Digital flood insurance rate maps and their influence on Cameron Parish, Louisiana, post-Hurricane Rita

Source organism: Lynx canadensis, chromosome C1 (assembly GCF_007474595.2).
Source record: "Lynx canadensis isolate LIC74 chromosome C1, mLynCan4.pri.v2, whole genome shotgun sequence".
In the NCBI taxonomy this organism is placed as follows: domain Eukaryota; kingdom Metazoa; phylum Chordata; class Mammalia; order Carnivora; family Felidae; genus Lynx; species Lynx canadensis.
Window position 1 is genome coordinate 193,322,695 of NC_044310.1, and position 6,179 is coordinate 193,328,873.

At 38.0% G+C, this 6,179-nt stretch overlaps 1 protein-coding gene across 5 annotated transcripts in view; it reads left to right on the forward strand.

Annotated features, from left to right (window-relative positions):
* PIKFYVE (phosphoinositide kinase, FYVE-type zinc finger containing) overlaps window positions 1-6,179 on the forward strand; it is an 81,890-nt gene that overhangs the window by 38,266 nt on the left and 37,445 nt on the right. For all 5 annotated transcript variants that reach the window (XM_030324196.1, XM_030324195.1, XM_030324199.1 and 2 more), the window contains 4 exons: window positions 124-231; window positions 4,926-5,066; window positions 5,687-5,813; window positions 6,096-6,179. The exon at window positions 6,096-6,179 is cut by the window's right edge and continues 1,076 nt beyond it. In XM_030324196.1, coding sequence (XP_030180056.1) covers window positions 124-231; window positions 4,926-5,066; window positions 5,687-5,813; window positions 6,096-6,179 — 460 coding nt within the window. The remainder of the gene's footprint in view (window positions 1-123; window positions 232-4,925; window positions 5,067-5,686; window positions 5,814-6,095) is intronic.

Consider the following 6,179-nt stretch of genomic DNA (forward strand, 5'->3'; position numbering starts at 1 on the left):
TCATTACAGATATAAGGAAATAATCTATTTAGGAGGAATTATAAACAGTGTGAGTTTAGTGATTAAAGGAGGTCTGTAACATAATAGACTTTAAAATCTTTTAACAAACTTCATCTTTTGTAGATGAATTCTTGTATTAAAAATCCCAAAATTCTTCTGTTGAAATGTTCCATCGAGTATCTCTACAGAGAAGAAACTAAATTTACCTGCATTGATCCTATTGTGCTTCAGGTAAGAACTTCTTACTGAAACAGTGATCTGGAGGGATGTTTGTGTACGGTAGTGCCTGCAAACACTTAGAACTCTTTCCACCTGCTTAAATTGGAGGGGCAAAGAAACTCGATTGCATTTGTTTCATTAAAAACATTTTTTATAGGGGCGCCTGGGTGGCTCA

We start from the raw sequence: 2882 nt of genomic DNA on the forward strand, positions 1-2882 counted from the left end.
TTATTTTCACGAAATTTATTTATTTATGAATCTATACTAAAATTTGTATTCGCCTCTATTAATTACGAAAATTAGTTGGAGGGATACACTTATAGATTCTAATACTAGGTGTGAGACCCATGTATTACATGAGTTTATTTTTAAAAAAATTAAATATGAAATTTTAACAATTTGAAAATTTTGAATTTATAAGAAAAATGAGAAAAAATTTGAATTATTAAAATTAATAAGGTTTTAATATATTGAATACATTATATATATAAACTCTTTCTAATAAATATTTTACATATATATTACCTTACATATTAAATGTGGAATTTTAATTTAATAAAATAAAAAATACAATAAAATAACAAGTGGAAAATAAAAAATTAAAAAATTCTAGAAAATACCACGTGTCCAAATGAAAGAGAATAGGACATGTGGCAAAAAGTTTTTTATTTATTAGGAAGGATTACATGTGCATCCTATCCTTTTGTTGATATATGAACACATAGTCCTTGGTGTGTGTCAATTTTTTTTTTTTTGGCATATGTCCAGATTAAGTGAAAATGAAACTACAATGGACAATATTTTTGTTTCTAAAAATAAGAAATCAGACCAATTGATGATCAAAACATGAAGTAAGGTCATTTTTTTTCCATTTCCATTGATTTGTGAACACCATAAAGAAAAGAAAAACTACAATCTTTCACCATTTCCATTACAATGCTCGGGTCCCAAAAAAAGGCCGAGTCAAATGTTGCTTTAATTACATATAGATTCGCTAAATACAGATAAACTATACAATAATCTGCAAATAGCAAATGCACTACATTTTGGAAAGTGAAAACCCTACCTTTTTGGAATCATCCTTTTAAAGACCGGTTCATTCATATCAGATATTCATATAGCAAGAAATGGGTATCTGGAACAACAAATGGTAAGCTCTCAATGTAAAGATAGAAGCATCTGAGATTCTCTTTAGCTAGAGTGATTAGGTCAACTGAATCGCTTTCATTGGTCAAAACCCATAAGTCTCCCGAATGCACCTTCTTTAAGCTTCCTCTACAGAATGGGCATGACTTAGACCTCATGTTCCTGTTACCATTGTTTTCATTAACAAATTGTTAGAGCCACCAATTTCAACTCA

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Cameron Parish, Louisiana, was impacted by one of the most devastating hurricane seasons in U.S. history in 2005. Three weeks after Hurricane Katrina hit New Orleans, Hurricane Rita stormed over the Texas-Louisiana border delivering another debilitating blow to the Louisiana coast and creating devastation along the southwestern coastline. In March 2008, the Federal Emergency Management Agency (FEMA) updated the Flood Insurance Rate Maps (FIRMs) for Cameron Parish. These maps rezoned much of Cameron Parish by placing a majority of the parish's land in a flood zone rating of V or higher. FEMA's reluctance to provide federal disaster funds to substantially redevelop and newly construct buildings in areas classified as a flood zone rating of V or higher makes it difficult for Cameron Parish to redevelop as they desperately need federal assistance. This research analyzes Cameron Parish's resources to protect against the hurricane before it hit as well as roles of the federal, state, and local governing bodies on its future development through planning initiatives after the hurricane. Using literature review, state and local media coverage, and interviews with professionals in the field of planning and engineering, this report found that it took a massive hurricane to convey the need for planning in Cameron Parish, and that the flood maps used to provide risk do not communicate risk management as efficiently or accurately as intended.